Think GoogleBox.
Watch for it.

Kevin Kunreuther | Jan 11, 2007 | 11:35PM

The iPhone is designed to hop on an available WiFi connection automatically. In a way this is a big plus for the consumer/user. Why pay high data charges when WiFi is available for free? Jobs said he was connected to the 'net over WiFi during the keynote. I think this is how most people will connect to surf and get email.

Bryan | Jan 11, 2007 | 11:42PM

Apple likely decided to go with a GSM phone first because GSM is the dominant platform for cell phones in their next market (Europe).
There are two major GSM carriers in the US, T-mobile and Cingular.
On that note... they couldnt choose T-Mobile, because its actually Deutch-Telecom (from Germany) which would have left Apple with little negotiating room in Europe.
Its unfortunate that they didn't just sell and unlocked phone direct.

They must need some Carrier integration, and I'm NOT talking about getting code for the radio stack on the phone. Ease of use integration for end users.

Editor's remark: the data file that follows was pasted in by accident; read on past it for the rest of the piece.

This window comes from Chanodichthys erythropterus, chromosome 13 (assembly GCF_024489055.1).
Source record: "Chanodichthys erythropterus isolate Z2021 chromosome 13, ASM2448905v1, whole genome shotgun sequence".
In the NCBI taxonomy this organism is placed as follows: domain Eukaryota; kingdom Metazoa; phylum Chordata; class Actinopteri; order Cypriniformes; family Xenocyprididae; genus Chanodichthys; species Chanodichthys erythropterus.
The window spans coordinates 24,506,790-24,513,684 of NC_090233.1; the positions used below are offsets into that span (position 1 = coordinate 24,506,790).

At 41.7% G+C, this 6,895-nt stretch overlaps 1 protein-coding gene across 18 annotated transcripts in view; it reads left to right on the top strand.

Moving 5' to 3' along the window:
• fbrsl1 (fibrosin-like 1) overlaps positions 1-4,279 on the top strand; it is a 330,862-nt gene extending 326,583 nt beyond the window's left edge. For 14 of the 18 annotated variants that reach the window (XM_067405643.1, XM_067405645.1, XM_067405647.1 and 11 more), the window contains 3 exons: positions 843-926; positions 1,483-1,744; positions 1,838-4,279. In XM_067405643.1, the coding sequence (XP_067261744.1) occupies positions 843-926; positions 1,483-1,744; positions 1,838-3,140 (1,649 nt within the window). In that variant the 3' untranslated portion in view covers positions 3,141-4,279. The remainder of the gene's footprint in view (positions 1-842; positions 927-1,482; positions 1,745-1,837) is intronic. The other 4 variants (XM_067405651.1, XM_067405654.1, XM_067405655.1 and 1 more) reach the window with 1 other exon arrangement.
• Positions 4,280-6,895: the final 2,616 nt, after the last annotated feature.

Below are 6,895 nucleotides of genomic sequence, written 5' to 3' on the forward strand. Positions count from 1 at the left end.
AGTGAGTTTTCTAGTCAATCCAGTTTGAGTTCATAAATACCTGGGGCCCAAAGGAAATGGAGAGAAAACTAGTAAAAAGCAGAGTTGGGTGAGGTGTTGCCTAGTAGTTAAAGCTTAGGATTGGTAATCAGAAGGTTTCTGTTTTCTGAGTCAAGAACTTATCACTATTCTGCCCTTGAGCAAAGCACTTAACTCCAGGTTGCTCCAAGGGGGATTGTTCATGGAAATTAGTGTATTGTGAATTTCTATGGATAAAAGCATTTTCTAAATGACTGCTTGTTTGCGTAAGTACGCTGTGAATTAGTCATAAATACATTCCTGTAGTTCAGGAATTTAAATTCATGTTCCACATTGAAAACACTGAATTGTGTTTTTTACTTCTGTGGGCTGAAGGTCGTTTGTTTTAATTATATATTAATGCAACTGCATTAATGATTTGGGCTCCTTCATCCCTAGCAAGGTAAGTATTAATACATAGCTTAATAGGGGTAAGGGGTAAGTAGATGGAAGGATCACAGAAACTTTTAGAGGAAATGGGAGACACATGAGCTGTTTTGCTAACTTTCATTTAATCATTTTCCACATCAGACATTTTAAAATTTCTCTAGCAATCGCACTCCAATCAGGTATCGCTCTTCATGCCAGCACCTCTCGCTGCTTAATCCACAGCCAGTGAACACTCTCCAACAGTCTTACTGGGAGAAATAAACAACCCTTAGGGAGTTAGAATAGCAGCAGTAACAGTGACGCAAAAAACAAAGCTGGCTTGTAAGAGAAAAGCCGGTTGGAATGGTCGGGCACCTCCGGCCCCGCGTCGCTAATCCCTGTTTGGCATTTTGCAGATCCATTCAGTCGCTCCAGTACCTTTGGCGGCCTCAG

We shall see how long it takes to get an unlocked iPhone on Ebay...

BeDammit

BeDammit | Jan 11, 2007 | 11:57PM

Wasn't the iPhone in the keynote demo operating on Wi-Fi so what is the relevance of this talk of EDGE cellular protocol being slow?

Richard | Jan 11, 2007 | 11:57PM

Wasn't the iPhone in the keynote demo operating on Wi-Fi so what is the relevance of this talk of EDGE cellular protocol being slow?

Grumps | Jan 11, 2007 | 11:57PM

As Bob mentioned in his article the iPhone is not a PDA, not meant to be a PDA. It's not aimed at the business market but more at increasing the functionality of the existing products in the consumer market. Every kid will want an iPhone... there are heaps more kids than PDA toting businessmen out there. Steve Jobs has nailed it again... and I agree with Bob's 'Free Publicity' angle, actually it was the 1st thing I thought of when I heard about the Cisco suit. Must have been reading this column too long... starting to think like Bob. Even if it never ends up being called an iPhone you can guarantee that it will be talked about until a time as the parties settle or the phone is released. How many people own an iPod that 2 years ago had never even touched a PC, I know quite a few. People will buy iPhones cause it's an Apple. Well done Apple. Good article, as always Bob!